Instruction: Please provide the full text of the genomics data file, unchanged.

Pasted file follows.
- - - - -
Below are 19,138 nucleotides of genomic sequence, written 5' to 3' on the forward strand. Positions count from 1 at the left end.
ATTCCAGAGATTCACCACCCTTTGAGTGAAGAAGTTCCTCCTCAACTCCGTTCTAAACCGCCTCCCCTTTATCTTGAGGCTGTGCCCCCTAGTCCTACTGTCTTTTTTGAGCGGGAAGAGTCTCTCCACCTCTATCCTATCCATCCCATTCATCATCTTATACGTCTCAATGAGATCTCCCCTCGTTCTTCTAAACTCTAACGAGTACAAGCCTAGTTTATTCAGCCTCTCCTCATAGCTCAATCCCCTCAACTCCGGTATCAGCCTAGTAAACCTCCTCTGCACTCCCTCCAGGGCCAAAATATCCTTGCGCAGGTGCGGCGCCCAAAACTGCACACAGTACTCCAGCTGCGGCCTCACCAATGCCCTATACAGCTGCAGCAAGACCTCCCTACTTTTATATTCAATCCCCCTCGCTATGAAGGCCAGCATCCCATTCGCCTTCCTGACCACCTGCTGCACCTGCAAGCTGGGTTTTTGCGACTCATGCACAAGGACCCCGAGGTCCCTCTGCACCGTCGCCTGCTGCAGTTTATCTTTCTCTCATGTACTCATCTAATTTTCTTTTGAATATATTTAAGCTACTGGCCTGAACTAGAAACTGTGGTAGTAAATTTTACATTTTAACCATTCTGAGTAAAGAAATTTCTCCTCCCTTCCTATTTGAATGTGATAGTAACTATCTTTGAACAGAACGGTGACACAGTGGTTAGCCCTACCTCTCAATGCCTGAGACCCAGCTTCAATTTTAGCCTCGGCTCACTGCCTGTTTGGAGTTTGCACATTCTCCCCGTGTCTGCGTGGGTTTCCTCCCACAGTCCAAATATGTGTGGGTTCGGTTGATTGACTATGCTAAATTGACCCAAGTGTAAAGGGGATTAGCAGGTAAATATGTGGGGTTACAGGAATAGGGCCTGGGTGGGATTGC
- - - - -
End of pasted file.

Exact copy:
Below are 19,138 nucleotides of genomic sequence, written 5' to 3' on the forward strand. Positions count from 1 at the left end.
ATTCCAGAGATTCACCACCCTTTGAGTGAAGAAGTTCCTCCTCAACTCCGTTCTAAACCGCCTCCCCTTTATCTTGAGGCTGTGCCCCCTAGTCCTACTGTCTTTTTTGAGCGGGAAGAGTCTCTCCACCTCTATCCTATCCATCCCATTCATCATCTTATACGTCTCAATGAGATCTCCCCTCGTTCTTCTAAACTCTAACGAGTACAAGCCTAGTTTATTCAGCCTCTCCTCATAGCTCAATCCCCTCAACTCCGGTATCAGCCTAGTAAACCTCCTCTGCACTCCCTCCAGGGCCAAAATATCCTTGCGCAGGTGCGGCGCCCAAAACTGCACACAGTACTCCAGCTGCGGCCTCACCAATGCCCTATACAGCTGCAGCAAGACCTCCCTACTTTTATATTCAATCCCCCTCGCTATGAAGGCCAGCATCCCATTCGCCTTCCTGACCACCTGCTGCACCTGCAAGCTGGGTTTTTGCGACTCATGCACAAGGACCCCGAGGTCCCTCTGCACCGTCGCCTGCTGCAGTTTATCTTTCTCTCATGTACTCATCTAATTTTCTTTTGAATATATTTAAGCTACTGGCCTGAACTAGAAACTGTGGTAGTAAATTTTACATTTTAACCATTCTGAGTAAAGAAATTTCTCCTCCCTTCCTATTTGAATGTGATAGTAACTATCTTTGAACAGAACGGTGACACAGTGGTTAGCCCTACCTCTCAATGCCTGAGACCCAGCTTCAATTTTAGCCTCGGCTCACTGCCTGTTTGGAGTTTGCACATTCTCCCCGTGTCTGCGTGGGTTTCCTCCCACAGTCCAAATATGTGTGGGTTCGGTTGATTGACTATGCTAAATTGACCCAAGTGTAAAGGGGATTAGCAGGTAAATATGTGGGGTTACAGGAATAGGGCCTGGGTGGGATTGC